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KemoSabe
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That's something I never thought about. I suppose running conduit and smaller utilities parallel without drilling is a slight advantage too.

That was a good experiment... when I searched this topic I didn't see that one.
This is a good point. Most other trades will beat a block out before drilling through it.

The electricians and plumbers appreciate x rather than blocks.
 

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Design Build
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http://www.strongtie.com/ftp/catalogs/c-2013/C-2013-p206.pdf

I have used plenty of these with a positive placement nailer during new construction.

Nail only the tops prior to subflooring. Then when the house is mostly complete (sufficiently loaded), go under (basement/crawl space/whatever) and nail-off the bottoms.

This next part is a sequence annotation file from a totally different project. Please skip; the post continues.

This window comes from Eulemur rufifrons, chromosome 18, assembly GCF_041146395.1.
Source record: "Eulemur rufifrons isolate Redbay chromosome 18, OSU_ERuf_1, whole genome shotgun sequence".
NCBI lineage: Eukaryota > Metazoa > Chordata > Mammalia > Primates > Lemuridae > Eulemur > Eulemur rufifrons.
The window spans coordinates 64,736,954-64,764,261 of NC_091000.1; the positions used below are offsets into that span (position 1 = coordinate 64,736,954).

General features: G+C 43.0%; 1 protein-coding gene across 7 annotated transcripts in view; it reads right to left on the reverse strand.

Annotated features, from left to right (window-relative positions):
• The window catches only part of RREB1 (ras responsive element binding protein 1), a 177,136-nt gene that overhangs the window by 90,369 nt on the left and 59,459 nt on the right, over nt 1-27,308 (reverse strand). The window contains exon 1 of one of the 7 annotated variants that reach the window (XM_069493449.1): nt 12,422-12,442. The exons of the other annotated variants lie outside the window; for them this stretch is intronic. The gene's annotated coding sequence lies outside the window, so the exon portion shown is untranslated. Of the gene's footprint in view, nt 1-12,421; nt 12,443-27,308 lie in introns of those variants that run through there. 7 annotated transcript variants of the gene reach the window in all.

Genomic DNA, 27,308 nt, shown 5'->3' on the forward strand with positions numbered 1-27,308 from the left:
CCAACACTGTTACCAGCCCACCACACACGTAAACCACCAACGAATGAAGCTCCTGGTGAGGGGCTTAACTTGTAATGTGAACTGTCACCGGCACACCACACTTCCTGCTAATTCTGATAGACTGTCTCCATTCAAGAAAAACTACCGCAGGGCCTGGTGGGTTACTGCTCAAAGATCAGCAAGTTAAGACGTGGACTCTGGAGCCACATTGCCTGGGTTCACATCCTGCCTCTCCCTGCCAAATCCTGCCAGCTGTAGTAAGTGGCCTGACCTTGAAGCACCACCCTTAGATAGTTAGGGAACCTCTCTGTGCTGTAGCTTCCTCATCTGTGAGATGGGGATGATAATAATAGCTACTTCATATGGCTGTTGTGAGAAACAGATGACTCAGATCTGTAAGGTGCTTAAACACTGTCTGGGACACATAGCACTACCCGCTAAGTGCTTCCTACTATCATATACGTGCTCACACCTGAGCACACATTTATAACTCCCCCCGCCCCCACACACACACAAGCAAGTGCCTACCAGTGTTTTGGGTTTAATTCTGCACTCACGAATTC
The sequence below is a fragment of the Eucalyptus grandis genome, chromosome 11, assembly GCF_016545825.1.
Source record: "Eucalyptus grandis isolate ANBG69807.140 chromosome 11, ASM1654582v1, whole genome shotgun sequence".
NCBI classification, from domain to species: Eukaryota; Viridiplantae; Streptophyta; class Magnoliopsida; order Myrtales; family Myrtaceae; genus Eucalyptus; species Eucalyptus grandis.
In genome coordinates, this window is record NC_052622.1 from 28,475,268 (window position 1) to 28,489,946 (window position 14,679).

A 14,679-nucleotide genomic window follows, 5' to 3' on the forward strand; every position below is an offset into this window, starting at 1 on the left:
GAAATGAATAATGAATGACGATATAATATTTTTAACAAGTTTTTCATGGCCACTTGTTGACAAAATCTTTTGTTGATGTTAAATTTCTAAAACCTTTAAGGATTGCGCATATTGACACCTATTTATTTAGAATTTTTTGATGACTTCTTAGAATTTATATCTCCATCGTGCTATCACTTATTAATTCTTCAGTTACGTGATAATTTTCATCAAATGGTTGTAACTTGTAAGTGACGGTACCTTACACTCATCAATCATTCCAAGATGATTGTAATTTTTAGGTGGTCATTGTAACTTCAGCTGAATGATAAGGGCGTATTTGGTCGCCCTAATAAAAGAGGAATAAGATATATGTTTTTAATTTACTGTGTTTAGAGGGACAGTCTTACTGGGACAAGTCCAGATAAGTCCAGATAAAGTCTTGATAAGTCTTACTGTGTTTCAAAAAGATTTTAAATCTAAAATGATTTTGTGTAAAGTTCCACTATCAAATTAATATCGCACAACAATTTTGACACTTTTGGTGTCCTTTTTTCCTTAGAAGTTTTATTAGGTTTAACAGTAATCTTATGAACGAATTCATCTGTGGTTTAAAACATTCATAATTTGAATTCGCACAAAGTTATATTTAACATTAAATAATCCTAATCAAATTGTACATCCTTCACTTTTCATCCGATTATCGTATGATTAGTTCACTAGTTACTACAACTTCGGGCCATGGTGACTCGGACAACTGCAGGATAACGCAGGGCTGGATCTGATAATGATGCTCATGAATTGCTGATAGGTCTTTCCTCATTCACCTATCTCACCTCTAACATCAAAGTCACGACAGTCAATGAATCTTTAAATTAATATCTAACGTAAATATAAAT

If its on a remodel, the ones that bite into the sides would be used. I have never tried those.

I've done solid blocking with tons of glue to boot. Other trades would just knock them out of their way. X-bracing works in those instances.
 

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General Contractor
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With blocking there is more chances to have squeaky floors, unless you glue the hell out of them like some carpenters do.

Cross bracing is the best way to go.
 

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KemoSabe
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I used metal strap bridging for years and was never happy with the results, except for the drive in type that gives the same benefit of wood X in regards to joist shrinkage.

With the top/bottom nailed straps, we would toe nail them and when plucked, they would have a high pitched ring. Within a few weeks of the joists drying out and with just minor shrinkage, the ring was gone and there was slop in the straps.

When a point load is applied above, such as an island with a stone top, there is very little load sharing benefit from the straps. The joists immediately under the load deflect substantially before the straps are tensioned and start spreading weight to other joists.